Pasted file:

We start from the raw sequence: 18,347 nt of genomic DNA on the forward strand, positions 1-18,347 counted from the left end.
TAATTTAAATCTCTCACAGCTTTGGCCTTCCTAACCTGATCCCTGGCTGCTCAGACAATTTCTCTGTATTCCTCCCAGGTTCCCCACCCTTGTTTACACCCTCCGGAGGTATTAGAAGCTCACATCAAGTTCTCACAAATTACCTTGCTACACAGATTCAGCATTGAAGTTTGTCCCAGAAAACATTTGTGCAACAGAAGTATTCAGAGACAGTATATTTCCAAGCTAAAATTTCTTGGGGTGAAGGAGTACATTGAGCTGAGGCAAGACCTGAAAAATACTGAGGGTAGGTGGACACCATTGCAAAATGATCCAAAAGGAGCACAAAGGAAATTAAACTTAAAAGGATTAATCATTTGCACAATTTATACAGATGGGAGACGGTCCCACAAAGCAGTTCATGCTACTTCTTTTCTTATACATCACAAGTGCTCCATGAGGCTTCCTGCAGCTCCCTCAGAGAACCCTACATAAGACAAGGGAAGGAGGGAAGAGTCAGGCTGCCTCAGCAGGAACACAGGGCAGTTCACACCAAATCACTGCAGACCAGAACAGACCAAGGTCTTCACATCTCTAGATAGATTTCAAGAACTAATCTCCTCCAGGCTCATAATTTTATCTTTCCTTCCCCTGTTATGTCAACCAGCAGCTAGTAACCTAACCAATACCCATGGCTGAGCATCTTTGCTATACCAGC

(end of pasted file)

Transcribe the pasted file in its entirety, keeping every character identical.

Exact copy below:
We start from the raw sequence: 18,347 nt of genomic DNA on the forward strand, positions 1-18,347 counted from the left end.
TAATTTAAATCTCTCACAGCTTTGGCCTTCCTAACCTGATCCCTGGCTGCTCAGACAATTTCTCTGTATTCCTCCCAGGTTCCCCACCCTTGTTTACACCCTCCGGAGGTATTAGAAGCTCACATCAAGTTCTCACAAATTACCTTGCTACACAGATTCAGCATTGAAGTTTGTCCCAGAAAACATTTGTGCAACAGAAGTATTCAGAGACAGTATATTTCCAAGCTAAAATTTCTTGGGGTGAAGGAGTACATTGAGCTGAGGCAAGACCTGAAAAATACTGAGGGTAGGTGGACACCATTGCAAAATGATCCAAAAGGAGCACAAAGGAAATTAAACTTAAAAGGATTAATCATTTGCACAATTTATACAGATGGGAGACGGTCCCACAAAGCAGTTCATGCTACTTCTTTTCTTATACATCACAAGTGCTCCATGAGGCTTCCTGCAGCTCCCTCAGAGAACCCTACATAAGACAAGGGAAGGAGGGAAGAGTCAGGCTGCCTCAGCAGGAACACAGGGCAGTTCACACCAAATCACTGCAGACCAGAACAGACCAAGGTCTTCACATCTCTAGATAGATTTCAAGAACTAATCTCCTCCAGGCTCATAATTTTATCTTTCCTTCCCCTGTTATGTCAACCAGCAGCTAGTAACCTAACCAATACCCATGGCTGAGCATCTTTGCTATACCAGC